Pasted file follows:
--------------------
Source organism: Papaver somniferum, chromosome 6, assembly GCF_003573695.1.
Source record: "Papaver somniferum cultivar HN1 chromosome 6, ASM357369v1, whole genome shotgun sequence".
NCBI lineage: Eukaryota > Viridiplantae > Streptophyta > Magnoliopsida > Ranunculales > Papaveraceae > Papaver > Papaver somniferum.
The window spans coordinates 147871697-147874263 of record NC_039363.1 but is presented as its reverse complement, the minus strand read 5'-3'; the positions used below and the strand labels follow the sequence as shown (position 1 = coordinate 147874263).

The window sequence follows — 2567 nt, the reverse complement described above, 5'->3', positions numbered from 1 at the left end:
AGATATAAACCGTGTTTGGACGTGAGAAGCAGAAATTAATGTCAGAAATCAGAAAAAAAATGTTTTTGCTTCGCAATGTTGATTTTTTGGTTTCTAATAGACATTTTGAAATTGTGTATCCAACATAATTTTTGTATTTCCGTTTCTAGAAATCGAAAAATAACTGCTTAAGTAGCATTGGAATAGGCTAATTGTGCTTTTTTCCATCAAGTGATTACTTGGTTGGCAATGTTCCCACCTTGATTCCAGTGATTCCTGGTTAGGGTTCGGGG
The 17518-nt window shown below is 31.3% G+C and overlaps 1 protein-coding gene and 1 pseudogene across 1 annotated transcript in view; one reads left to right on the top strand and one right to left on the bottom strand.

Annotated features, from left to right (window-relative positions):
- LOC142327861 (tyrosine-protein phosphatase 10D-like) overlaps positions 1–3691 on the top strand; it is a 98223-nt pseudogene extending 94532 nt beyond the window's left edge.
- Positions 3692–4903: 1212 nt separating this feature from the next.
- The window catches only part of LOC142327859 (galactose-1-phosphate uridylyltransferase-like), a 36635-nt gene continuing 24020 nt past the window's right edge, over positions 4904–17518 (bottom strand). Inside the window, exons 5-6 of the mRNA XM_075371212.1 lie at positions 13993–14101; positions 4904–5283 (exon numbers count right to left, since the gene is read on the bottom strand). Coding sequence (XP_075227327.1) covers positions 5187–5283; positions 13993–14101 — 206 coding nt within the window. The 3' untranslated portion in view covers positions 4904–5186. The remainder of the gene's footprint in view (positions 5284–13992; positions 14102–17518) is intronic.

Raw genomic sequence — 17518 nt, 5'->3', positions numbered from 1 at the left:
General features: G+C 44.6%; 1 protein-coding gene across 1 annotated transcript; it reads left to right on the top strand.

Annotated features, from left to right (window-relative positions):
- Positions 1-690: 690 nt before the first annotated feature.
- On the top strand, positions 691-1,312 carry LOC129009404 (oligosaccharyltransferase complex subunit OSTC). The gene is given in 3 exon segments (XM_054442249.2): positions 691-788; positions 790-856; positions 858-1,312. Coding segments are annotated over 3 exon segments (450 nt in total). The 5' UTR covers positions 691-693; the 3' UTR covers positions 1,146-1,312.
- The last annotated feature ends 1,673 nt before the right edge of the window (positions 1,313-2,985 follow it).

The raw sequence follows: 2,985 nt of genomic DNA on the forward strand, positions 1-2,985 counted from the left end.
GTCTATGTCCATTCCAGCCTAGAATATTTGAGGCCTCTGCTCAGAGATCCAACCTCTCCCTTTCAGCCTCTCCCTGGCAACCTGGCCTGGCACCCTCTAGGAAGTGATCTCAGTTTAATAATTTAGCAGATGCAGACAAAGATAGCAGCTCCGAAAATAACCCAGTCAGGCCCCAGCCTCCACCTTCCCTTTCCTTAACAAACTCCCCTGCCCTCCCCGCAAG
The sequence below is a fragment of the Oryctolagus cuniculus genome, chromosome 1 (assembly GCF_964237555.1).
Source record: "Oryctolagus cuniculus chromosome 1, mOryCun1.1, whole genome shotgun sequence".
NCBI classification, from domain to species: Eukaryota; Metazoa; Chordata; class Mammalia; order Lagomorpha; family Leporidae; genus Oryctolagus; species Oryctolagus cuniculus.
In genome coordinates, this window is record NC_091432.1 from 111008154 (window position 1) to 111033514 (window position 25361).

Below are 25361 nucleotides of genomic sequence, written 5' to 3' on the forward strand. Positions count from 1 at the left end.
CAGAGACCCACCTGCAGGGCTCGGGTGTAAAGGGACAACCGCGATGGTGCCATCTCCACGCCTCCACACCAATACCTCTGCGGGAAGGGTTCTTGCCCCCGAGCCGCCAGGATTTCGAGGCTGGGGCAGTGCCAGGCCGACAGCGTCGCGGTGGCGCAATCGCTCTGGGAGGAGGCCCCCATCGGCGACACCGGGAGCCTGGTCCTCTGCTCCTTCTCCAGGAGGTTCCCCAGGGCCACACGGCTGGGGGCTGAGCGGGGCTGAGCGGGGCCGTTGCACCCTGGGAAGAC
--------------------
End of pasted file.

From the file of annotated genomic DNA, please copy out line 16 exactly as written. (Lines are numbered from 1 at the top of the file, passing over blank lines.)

- On the top strand, positions 691-1,312 carry LOC129009404 (oligosaccharyltransferase complex subunit OSTC). The gene is given in 3 exon segments (XM_054442249.2): positions 691-788; positions 790-856; positions 858-1,312. Coding segments are annotated over 3 exon segments (450 nt in total). The 5' UTR covers positions 691-693; the 3' UTR covers positions 1,146-1,312.